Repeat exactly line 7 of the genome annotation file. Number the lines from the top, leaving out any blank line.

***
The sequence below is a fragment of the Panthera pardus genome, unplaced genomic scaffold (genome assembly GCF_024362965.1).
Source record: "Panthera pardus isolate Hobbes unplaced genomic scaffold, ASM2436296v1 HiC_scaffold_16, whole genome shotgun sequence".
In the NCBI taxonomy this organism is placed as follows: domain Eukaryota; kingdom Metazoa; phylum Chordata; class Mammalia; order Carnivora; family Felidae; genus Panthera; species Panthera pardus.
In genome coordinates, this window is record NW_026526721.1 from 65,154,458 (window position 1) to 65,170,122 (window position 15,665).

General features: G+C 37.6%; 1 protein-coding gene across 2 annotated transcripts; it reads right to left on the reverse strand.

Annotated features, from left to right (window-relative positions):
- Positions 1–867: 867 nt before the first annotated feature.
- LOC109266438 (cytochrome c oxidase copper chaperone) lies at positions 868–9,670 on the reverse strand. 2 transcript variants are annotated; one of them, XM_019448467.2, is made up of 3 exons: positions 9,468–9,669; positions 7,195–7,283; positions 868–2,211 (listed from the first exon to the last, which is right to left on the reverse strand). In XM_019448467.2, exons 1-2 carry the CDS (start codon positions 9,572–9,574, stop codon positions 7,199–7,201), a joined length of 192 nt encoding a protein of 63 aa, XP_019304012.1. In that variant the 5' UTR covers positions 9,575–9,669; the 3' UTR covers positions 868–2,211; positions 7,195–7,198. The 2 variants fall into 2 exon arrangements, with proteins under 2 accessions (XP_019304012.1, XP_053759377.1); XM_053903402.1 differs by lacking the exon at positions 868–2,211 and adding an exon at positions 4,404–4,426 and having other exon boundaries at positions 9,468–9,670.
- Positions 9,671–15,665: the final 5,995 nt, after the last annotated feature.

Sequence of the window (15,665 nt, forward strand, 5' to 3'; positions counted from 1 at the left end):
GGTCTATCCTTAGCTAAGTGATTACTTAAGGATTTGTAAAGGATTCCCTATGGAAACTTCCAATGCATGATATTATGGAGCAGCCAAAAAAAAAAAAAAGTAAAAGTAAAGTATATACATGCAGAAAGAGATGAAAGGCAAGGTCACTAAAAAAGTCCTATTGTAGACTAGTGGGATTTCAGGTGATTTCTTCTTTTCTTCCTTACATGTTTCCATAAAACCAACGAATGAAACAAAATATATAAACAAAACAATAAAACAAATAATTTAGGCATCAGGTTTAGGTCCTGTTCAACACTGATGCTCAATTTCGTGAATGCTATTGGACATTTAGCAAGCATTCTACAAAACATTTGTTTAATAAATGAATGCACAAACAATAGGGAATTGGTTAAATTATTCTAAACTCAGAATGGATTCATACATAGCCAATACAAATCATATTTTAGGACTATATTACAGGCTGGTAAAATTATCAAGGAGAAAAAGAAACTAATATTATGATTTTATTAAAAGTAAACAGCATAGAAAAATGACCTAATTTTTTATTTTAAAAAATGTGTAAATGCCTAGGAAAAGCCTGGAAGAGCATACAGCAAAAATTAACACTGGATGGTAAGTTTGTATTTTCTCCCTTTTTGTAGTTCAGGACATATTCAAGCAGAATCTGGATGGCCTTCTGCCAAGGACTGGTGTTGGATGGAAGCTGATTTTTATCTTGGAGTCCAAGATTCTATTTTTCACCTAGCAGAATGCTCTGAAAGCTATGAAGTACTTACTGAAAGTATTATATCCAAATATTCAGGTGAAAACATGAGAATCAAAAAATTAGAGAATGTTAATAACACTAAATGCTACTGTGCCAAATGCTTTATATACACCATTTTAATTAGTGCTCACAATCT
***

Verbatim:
- Positions 1–867: 867 nt before the first annotated feature.